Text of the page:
|Publication number||US6915401 B2|
|Application number||US 10/105,129|
|Publication date||Jul 5, 2005|
|Filing date||Mar 21, 2002|
|Priority date||Mar 21, 2002|
|Also published as||US20030179207|
|Publication number||10105129, 105129, US 6915401 B2, US 6915401B2, US-B2-6915401, US6915401 B2, US6915401B2|
|Inventors||Scott J. Broussard, Samuel L. Emrick, Ravi Ravisankar, Wai Yee Wong|
|Original Assignee||International Business Machines Corporation|
|Export Citation||BiBTeX, EndNote, RefMan|
|Patent Citations (17), Non-Patent Citations (2), Referenced by (8), Classifications (10), Legal Events (9)|
|External Links: USPTO, USPTO Assignment, Espacenet|
1. Technical Field
The present invention relates in general to a system and method for managing off-screen buffers in a computer system. More particularly, the present invention relates to a system and method for managing Java Swing's off-screen buffer used for displaying graphics on a display device.
2. Description of the Related Art
Swing is a graphical user interface (GUI) toolkit that has been developed for the Java programming language. Essentially, Swing is a component framework built over parts of the older Abstract Windowing Toolkit (AWT) for visually displaying the Java output.
Swing components include a variety of graphical components such as labels, buttons, panels, sliders, lists, trees, and other graphical components. Because Swing is written in the Java programming language it is able to run on any computer platform (i.e., MS-Windows, UNIX, Apple MacIntosh, etc.) that includes a compatible Java virtual machine.
Swing is part of the Java Foundation Class (JFC). The JFC are a collection of packages that developers can use to create full featured applications in Java. The JFC includes Swing, AWT, Accessibility, Java 2D, and Drag and Drop functionality. Swing provides applications with increased portability across computer platforms as well as graphical “look and feel” that can be set within an application during runtime. These features allow an application running on an IBM AIX™ platform to use the same Swing code and have the same look and feel as an application running on a Microsoft Windows platform.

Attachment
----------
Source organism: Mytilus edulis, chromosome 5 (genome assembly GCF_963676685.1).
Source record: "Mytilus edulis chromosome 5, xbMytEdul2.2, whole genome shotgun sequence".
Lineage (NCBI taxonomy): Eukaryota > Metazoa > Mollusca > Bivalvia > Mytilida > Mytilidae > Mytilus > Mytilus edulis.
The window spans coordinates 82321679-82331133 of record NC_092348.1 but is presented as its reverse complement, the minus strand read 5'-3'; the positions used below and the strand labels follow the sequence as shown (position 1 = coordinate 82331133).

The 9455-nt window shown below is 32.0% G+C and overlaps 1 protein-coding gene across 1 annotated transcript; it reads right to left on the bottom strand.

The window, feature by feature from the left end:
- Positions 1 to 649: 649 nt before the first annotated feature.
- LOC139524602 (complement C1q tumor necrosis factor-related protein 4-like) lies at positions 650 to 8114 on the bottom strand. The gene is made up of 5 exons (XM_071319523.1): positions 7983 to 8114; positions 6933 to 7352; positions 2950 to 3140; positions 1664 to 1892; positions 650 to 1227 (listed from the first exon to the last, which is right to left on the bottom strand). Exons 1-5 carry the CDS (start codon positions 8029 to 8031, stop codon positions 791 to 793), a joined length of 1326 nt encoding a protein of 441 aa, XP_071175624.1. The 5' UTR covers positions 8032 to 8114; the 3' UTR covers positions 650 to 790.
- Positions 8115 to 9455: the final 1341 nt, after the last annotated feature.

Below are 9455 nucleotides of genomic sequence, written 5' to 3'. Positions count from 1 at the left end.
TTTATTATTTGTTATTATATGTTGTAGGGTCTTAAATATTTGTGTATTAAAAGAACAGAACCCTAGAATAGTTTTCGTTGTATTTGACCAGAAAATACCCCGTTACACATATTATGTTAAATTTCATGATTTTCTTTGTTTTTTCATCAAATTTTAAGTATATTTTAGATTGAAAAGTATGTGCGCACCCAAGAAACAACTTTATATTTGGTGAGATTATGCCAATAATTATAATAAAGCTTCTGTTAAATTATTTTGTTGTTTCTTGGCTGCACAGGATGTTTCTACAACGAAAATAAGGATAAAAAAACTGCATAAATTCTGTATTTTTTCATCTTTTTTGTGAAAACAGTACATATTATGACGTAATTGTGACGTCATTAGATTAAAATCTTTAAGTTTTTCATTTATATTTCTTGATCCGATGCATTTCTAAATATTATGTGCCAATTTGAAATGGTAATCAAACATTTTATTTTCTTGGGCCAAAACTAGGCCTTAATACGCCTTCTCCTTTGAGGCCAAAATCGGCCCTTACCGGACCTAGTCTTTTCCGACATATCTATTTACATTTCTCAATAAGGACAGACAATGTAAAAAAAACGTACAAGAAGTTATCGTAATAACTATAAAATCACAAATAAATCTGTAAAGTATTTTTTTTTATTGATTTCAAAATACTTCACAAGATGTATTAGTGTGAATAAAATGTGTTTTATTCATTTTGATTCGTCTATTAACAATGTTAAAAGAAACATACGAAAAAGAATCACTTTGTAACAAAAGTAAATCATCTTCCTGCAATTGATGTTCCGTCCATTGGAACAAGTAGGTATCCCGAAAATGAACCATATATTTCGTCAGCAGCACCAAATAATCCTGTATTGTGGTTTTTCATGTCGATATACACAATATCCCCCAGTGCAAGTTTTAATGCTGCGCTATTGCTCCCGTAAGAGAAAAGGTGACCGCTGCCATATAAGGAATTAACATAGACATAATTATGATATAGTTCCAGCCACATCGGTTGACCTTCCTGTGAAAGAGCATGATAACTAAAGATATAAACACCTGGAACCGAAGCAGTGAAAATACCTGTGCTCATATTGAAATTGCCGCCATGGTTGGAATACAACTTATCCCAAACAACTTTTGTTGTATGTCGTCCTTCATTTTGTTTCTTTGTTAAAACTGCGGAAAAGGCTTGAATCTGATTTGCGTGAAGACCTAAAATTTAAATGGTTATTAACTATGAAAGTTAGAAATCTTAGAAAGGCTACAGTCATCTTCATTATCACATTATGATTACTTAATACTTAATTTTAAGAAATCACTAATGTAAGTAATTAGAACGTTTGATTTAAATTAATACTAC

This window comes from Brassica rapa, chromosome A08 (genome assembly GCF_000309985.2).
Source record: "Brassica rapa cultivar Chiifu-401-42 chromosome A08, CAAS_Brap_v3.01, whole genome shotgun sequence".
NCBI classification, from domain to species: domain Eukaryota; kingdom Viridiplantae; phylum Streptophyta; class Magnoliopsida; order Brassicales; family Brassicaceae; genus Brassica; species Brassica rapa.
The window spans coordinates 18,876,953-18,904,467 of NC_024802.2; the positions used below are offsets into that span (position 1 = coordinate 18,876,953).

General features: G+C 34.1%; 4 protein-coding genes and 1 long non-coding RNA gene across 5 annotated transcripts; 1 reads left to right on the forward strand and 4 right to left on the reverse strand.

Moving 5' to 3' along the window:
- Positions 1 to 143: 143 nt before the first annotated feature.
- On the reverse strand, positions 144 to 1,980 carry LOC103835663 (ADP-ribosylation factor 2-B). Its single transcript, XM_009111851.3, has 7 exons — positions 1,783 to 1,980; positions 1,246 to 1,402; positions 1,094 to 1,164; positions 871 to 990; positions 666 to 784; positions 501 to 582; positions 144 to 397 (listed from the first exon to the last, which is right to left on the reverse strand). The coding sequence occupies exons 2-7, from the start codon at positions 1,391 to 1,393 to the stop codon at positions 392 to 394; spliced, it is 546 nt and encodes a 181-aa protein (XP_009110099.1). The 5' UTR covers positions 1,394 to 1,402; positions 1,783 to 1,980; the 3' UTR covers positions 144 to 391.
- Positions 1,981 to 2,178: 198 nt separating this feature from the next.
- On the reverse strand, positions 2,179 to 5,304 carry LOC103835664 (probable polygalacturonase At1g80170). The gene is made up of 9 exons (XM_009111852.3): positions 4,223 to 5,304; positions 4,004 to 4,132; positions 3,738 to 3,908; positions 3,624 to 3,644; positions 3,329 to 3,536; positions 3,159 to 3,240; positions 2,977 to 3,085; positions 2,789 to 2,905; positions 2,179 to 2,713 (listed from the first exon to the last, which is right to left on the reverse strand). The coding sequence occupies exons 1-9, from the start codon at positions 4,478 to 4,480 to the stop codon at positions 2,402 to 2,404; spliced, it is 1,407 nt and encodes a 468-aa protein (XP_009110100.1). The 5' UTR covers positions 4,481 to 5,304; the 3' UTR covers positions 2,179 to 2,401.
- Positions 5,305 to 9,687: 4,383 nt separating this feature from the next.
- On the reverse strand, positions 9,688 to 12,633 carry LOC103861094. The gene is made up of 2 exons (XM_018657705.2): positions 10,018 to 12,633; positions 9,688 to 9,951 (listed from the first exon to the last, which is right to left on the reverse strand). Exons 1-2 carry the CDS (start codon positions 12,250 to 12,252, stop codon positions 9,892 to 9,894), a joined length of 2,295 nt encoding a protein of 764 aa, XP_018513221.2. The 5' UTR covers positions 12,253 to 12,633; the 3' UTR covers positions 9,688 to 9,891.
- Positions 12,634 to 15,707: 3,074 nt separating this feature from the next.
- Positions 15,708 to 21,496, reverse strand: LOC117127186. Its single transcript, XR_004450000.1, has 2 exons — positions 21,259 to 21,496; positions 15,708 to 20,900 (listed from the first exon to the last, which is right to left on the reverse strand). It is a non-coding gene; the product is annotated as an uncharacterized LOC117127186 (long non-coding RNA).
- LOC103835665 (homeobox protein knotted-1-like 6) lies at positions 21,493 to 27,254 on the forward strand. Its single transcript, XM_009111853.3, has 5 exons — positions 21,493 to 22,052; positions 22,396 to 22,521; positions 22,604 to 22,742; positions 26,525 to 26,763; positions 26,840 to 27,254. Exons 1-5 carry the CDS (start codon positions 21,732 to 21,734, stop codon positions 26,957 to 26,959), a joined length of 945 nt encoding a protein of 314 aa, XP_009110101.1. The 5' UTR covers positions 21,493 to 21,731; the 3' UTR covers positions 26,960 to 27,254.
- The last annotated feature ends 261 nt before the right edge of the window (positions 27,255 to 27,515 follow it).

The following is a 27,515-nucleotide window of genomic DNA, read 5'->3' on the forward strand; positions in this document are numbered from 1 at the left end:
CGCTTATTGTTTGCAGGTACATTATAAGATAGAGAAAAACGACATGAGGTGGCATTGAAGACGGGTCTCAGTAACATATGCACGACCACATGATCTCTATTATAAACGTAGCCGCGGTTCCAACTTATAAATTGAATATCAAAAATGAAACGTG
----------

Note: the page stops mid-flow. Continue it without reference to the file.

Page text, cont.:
While Swing offers developers certain advantages over other graphical development tools, it currently also faces various challenges. One challenge is that Swing code may be slightly slower than native languages, such as the Microsoft Foundation Class (MFC), because Swing is written in Java. Another challenge is that the screen image is built in an off-screen buffer that is managed by Java's Repaint Manager. The off-screen buffer may be destroyed and recreated numerous times during an application's use. The repeated destruction and re-creation of the off-screen buffer negatively impacts system performance. This performance impact is especially noticeable in Java applications where multiple “heavyweight” Java components are being used. Heavyweight components include all of the ready-to-use AWT components (such as Frame, Dialog, and ScrollPane) and all components that inherit from the AWT Canvas and Panel classes.
The off-screen buffer is similar to a bitmap where the various graphical components are written. When all the graphical components are written to the off-screen buffer, it is painted onto the display device by the Repaint Manager. When a heavyweight component is invoked (e.g., by the user selecting a heavyweight component, such as a Dialog), the existing off-screen buffer is destroyed and is recreated by the Repaint Manager. Conversely, when lightweight (i.e., Swing based components) are used, the off-screen buffer is not destroyed and the lightweight component is written to the existing off-screen buffer along with the heavyweight component and any other light weight components.
Sharing of the off-screen buffer continues until either more space is needed in the off-screen buffer (i.e., the components take up more screen space), or when a different heavyweight component is selected. When either of these conditions occur, the current off-screen buffer is destroyed and a new one is created by the Repaint Manager. As mentioned before, this repeated destruction and creation of the off-screen buffer is particularly challenging in applications where two or more heavyweight components are repeatedly invoked, thereby causing the buffer to repeatedly be destroyed and re-created causing system performance to degrade.
What is needed, therefore, is a system and method in which the Java Swing's off-screen buffer is shared among multiple heavyweight components.
It has been discovered that the aforementioned challenges are overcome by using an off-screen buffer manager that controls when the off-screen buffer is destroyed and re-created. It has been discovered that associating the off-screen buffer with the oldest window component, rather than the most recently created component, results in fewer destructions and re-creations of the off-screen buffer as the oldest window component tends to be an application's main window. Minimizing such destructions and re-creations in this manner, therefore, improves system performance.